The Devil Wears Prada - Zombie V Tour with Secrets, Born of Osiris, The Word Alive
Rochester Armory Basement, Rochestern NY
Waiting in line for this show I realize how much and how little metal has changed over the years. The last major metal act I saw live was Megadeth over 15 years ago. Fans at that point still tended to long hair, denim and leather. Tonight's crowd features far more colorful hair and parent-preferred lengths that I associate more with Rob Halford than I do with the metalheads I grew up with. Once the concert started this energetic crowd, mostly young certainly moshed, thrashed and banged their heads like proper metal fans should, short blue and pink hair or not.
Opening act Secrets got the crowd going with some fun tunes and dual vocalist delivery. As opening acts tend to do, the mosh pit stayed small and needed encouragement. The music cranked out by the band certainly kept the crowd entertained, and despite being new, they received very favorable reactions from those who arrived on time. Given that my experience with them comes from their recent acoustical release, I was not exactly prepared for the tunes, but they did well, and certainly deserve this spot on a national tour. Hopefully someday they’ll move up the billing so as to not be the filler for the ticket-taking time. The lighting in the Armory Basement sucks bad, but the sound is crazy good. The stage is barely elevated and the flat floor limits visibility to snatches between arms. This problem would not get better throughout the night. I eventually managed to get a security guy to let me to the side stage area for a few minutes for the last two acts, a privilege I opted not to abuse. I still can't get over the sound, it was pretty darn good for a room that used to hold munitions and arms for the local arm of the National Guard.
The Word Alive got the concert proper off to a good start, bringing an enthusiasm and attitude to the show that overcame the venue's deficiencies. At one point they encouraged the pit to mosh around one of the room's many support poles. I guess I'm old, but the first thing I thought of was the potential for grievous injury. The music managed to continue to be entertaining, and the enthusiasm of the crowd grew as the band chugged out over half an hour of loud obnoxious death metal.
As a major label act, Born of Osiris knows how to get a crowd going, playing a variety of their fans' favorites from most of their albums. The crowd responded energetically, moshing with an enthusiasm they had not displayed previously. Two guitarists and two vocalists means a lot of noise, screaming and death metal incoherent singing. The venue surprised all night with an audio quality that compensated somewhat for the extraordinarily lousy lighting. The skill set displayed by BoO's musicians impressed me greatly, relying less on pure grind and crunch, and mixing that sternum-crushing element with solos and more "musical" elements. The rare appearance of the synthesizer served mainly as a respite and bridge between heavy-duty eardrum ruination.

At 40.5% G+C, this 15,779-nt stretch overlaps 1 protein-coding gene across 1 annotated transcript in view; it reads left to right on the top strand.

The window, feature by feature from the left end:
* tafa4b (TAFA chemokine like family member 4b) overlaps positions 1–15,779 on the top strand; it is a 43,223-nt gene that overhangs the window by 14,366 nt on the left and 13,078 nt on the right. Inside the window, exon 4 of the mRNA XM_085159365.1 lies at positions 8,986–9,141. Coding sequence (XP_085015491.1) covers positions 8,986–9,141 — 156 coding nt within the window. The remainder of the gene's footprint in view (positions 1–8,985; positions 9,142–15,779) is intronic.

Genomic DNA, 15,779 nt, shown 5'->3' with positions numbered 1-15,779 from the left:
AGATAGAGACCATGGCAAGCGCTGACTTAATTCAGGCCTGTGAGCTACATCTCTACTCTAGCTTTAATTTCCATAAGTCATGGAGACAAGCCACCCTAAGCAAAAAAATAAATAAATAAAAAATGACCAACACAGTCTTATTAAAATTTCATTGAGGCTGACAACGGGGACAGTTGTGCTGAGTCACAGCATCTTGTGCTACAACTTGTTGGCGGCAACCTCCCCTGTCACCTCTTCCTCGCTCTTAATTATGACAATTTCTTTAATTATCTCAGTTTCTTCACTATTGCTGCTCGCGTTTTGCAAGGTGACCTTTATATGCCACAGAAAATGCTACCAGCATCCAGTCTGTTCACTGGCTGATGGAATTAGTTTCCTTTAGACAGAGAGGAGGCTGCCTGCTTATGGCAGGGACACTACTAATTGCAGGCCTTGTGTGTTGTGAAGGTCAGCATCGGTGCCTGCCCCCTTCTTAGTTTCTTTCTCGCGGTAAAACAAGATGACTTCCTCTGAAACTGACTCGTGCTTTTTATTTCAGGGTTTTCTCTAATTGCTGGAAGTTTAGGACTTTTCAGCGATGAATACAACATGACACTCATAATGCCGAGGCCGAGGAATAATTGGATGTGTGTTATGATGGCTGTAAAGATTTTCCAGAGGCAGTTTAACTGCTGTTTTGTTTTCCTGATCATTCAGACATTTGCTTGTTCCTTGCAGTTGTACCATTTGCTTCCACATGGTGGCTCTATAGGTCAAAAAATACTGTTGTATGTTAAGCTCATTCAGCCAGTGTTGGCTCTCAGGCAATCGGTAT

Headliners The Devil Wears Prada demonstrated their live performance experience with a lingering, anticipation-heightening long intro before launching into a clinic on death metal and how it can bring several hundred people together into a seething mass of arms, fists and cellphones. The pit positively exploded as the band churned out a bunch of their fans' favorites as well as a few new tunes. One of the elements promoted by the band for the show and tour features the fact that TDWP play the entire Zombie EP during the course of the concert. The lights for these guys were somewhat better, but the venue design meant that they were back-lit more than anything. As a photographer this presented nearly as many issues as the underlit opening acts did. Stage-diving continued nearly unabated during the show, although the crowd-surfers tended to be the same few brave souls over and over again. TDWP, by virtue of cranking up the volume to 12 (it was already at 11 for the openers) managed to produce a worse sound quality than their openers. The music and vocals were muddier and less distinct than those of The Word Alive, Secrets and Born of Osiris. After the cleanliness and quality of those bands, to have the headliner sacrifice that quality for volume was a bit disappointing.
The Zombie V Tour continues for these guys and hopefully the venues will improve. The entertainment value for the average death metal fan stayed quite high, and those prone to moshing and crowd-surfing and stage diving (as I was once, when I was young) should find themselves thoroughly satisfied with the show each band puts on. And hopefully the sound guys resist the temptation to push the sound past the quality mark for the sake of volume.